They probably used Zante currants , and are available from Sunmaid…and longer baking time is to have less moisture for less chance of spoilage.
    Ibase this on my study of 18th and 19th century cooking

    Reply to this comment
  4. Silverbullet January 20, 00:41

    Longer baking after its already done removes more moisture and causes the cake to last longer.

    Reply to this comment
  5. BecCreates1 January 20, 03:23

    This requires milk. How is that ‘no real fresh ingredients’? I know you can get tinned or tetra pack milk but wouldn’t it make more sense to use condensed milk and omit some sugar?

    Reply to this comment
  6. AllyFancy January 20, 05:17

    I can’t wait to share this recipe with my daughter-in-law and 12-yr-old granddaughter. They do a lot of experimental baking, trying out ideas that will allow their SHTF food to last a long time. The best part is that my granddaughter is already a major history buff, too. This is going to go over big-time! Thanks for sharing. (I’m heading to my own kitchen right now!)

    Reply to this comment
  7. pelagiaeast January 21, 13:26

    I, too, was wondering about the milk because I don’t see it in the photos, but maybe that is powdered milk? If so, then it would need the 1/2 cup to be water, right?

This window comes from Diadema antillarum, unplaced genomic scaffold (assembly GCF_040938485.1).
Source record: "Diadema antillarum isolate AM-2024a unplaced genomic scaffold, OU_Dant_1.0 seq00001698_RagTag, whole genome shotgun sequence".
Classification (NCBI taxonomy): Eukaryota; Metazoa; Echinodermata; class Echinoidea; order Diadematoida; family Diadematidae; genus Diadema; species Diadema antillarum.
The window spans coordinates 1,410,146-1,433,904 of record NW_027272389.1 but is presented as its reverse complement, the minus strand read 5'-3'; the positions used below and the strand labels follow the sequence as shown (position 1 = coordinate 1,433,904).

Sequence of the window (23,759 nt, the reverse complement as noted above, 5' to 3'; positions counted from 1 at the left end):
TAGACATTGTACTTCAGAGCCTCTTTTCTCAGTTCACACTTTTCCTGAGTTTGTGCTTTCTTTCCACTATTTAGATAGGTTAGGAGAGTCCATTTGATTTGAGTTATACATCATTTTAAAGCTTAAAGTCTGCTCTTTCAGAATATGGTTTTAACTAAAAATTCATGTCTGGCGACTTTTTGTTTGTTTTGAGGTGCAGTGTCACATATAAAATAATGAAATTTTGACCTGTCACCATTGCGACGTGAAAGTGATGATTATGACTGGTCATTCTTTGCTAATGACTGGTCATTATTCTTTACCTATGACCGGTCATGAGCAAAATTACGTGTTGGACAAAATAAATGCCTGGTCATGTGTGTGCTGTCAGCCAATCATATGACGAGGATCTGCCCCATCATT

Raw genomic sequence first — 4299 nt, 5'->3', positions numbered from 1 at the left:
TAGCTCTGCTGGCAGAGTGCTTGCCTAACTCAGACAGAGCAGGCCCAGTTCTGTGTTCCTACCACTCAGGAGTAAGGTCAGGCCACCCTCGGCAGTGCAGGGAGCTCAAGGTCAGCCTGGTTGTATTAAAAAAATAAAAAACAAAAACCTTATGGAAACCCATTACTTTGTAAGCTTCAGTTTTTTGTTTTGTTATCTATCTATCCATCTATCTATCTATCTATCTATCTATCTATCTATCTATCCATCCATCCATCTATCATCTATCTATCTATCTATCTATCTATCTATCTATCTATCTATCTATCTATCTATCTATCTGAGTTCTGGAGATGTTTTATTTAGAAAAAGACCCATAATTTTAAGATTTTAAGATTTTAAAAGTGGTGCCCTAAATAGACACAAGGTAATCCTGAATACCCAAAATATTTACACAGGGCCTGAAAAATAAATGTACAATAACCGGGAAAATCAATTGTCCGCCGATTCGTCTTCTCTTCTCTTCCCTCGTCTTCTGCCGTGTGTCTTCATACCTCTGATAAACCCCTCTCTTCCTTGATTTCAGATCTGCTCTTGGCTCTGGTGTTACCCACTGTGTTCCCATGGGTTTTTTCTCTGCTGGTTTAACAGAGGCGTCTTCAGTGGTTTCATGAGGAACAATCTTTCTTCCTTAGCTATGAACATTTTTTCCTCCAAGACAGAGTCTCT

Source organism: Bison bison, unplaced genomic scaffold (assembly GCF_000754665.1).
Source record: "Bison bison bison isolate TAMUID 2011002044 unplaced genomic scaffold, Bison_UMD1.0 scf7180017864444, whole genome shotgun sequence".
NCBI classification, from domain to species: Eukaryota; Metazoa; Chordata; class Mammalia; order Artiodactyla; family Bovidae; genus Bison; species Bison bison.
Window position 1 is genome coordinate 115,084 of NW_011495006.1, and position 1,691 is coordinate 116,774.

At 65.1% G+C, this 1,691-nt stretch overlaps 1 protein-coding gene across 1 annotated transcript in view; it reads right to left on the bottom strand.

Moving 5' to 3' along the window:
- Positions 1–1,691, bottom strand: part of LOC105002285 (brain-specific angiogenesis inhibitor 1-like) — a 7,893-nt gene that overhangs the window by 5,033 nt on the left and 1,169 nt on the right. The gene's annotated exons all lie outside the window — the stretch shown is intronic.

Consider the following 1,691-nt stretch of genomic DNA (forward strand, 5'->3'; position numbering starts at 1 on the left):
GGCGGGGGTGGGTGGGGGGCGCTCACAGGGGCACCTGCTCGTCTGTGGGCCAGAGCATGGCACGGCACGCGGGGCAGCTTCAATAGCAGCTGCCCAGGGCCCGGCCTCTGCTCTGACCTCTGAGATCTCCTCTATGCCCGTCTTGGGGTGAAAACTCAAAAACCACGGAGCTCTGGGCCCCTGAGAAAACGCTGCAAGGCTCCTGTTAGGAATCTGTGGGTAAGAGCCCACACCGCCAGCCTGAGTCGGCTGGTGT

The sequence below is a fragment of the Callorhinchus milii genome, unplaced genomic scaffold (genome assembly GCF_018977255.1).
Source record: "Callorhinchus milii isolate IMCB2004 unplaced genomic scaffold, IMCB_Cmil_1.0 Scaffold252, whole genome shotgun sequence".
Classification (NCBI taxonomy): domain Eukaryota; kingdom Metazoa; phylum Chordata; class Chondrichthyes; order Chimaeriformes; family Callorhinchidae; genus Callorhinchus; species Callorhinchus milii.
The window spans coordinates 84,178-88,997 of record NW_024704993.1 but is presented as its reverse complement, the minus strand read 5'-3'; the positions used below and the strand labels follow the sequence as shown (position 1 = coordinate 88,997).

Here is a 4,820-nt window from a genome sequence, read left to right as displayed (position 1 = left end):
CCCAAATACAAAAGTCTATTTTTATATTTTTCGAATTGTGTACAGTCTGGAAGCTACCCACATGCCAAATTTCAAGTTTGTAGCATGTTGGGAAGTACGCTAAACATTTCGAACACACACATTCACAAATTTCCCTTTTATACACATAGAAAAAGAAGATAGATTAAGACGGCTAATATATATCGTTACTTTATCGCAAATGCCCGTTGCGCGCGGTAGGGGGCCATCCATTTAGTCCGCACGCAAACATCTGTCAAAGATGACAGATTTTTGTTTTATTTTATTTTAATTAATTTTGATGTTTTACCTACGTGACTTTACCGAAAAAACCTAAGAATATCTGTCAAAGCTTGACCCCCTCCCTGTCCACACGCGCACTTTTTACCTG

Thanks for the spices amounts you suggested. I, too, tend to be too generous with spices.

    Reply to this comment
  8. Homesteader January 21, 15:31

    There’s been the question of why milk is in this recipe. I’ve researched milk usage in the early 1900’s as best I could and it appears that until about 1915 or 1916 when rationing in England began, milk was plentiful. We officially entered the war in 1917 and Armistice declared 11-11-1918, so the rationing didn’t seem to last more than 2 or 3 years then. Also, a lot of people lived on or near farms then, so milk would have been available. Plus, people didn’t seem to consume milk then the way we do today.

    If anyone has any more, or even contradictory, information on this, I’d love to hear it. Like I said, I researched it as best I could.

    Reply to this comment
  9. Rick Fortune February 5, 18:35

    Tried the recipe by the steps shown. But instead of the 8 inch spring form pan, I used a #10 can (coffee can) which is 6 inches. Came out great! Though I wouldn’t want it any thinner. With or without cream cheese, everyone who tried it, loved it.

    Reply to this comment
  10. lc65 February 23, 16:45

    Speaking of fruit cake, anybody have a good recipe for that ? Don’t they last forever ?

    Reply to this comment